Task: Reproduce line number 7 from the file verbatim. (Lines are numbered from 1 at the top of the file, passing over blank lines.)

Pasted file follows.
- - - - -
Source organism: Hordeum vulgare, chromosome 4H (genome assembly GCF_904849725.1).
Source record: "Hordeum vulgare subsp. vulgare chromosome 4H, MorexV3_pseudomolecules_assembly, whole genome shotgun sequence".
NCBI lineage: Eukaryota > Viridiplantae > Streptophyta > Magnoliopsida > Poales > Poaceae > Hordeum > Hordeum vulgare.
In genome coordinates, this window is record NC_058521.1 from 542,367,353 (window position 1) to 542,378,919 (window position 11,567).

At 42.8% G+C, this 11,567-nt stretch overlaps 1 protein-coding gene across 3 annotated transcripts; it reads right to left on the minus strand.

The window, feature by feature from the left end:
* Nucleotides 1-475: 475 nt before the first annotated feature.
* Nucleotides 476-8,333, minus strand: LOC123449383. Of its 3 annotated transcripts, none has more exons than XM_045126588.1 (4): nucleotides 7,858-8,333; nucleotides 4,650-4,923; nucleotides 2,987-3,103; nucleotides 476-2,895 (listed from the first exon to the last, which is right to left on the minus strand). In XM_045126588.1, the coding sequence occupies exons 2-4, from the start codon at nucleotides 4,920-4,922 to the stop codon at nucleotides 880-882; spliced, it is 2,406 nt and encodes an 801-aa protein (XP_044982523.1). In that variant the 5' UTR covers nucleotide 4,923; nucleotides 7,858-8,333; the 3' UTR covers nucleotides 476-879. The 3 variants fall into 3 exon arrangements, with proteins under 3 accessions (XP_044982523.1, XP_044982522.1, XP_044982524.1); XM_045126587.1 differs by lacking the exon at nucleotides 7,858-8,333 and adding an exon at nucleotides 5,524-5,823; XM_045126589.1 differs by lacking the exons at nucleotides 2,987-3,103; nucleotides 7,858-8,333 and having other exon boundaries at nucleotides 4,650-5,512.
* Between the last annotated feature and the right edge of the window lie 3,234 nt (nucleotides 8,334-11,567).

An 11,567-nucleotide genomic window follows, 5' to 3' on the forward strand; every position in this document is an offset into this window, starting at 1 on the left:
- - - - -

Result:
* Nucleotides 1-475: 475 nt before the first annotated feature.